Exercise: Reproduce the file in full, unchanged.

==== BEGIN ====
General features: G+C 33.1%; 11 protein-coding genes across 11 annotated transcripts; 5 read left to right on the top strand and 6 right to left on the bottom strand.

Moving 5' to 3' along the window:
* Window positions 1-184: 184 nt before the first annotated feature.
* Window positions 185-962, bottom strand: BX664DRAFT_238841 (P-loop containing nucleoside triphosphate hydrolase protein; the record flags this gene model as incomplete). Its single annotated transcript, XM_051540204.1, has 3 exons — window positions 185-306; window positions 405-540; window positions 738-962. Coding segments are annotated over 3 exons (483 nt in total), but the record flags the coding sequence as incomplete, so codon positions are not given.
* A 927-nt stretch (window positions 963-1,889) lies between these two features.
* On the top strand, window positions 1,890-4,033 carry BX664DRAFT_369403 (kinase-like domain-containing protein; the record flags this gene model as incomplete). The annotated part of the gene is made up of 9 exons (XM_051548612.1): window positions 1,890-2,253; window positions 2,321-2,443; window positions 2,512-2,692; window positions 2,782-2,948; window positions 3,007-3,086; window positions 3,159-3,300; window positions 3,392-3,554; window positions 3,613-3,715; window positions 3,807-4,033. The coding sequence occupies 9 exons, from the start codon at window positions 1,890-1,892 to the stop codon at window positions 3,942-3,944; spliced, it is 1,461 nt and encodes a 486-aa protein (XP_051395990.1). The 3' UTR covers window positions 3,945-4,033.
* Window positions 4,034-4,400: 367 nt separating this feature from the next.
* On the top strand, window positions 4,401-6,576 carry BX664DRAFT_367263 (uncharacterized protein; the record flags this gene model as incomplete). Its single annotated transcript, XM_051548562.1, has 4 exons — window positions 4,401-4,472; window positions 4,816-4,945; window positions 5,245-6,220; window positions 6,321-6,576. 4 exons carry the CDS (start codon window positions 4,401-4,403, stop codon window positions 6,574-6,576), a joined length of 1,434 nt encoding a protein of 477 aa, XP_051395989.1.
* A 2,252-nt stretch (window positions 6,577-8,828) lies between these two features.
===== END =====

General features: G+C 33.1%; 11 protein-coding genes across 11 annotated transcripts; 5 read left to right on the top strand and 6 right to left on the bottom strand.

Moving 5' to 3' along the window:
* Window positions 1-184: 184 nt before the first annotated feature.
* Window positions 185-962, bottom strand: BX664DRAFT_238841 (P-loop containing nucleoside triphosphate hydrolase protein; the record flags this gene model as incomplete). Its single annotated transcript, XM_051540204.1, has 3 exons — window positions 185-306; window positions 405-540; window positions 738-962. Coding segments are annotated over 3 exons (483 nt in total), but the record flags the coding sequence as incomplete, so codon positions are not given.
* A 927-nt stretch (window positions 963-1,889) lies between these two features.
* On the top strand, window positions 1,890-4,033 carry BX664DRAFT_369403 (kinase-like domain-containing protein; the record flags this gene model as incomplete). The annotated part of the gene is made up of 9 exons (XM_051548612.1): window positions 1,890-2,253; window positions 2,321-2,443; window positions 2,512-2,692; window positions 2,782-2,948; window positions 3,007-3,086; window positions 3,159-3,300; window positions 3,392-3,554; window positions 3,613-3,715; window positions 3,807-4,033. The coding sequence occupies 9 exons, from the start codon at window positions 1,890-1,892 to the stop codon at window positions 3,942-3,944; spliced, it is 1,461 nt and encodes a 486-aa protein (XP_051395990.1). The 3' UTR covers window positions 3,945-4,033.
* Window positions 4,034-4,400: 367 nt separating this feature from the next.
* On the top strand, window positions 4,401-6,576 carry BX664DRAFT_367263 (uncharacterized protein; the record flags this gene model as incomplete). Its single annotated transcript, XM_051548562.1, has 4 exons — window positions 4,401-4,472; window positions 4,816-4,945; window positions 5,245-6,220; window positions 6,321-6,576. 4 exons carry the CDS (start codon window positions 4,401-4,403, stop codon window positions 6,574-6,576), a joined length of 1,434 nt encoding a protein of 477 aa, XP_051395989.1.
* A 2,252-nt stretch (window positions 6,577-8,828) lies between these two features.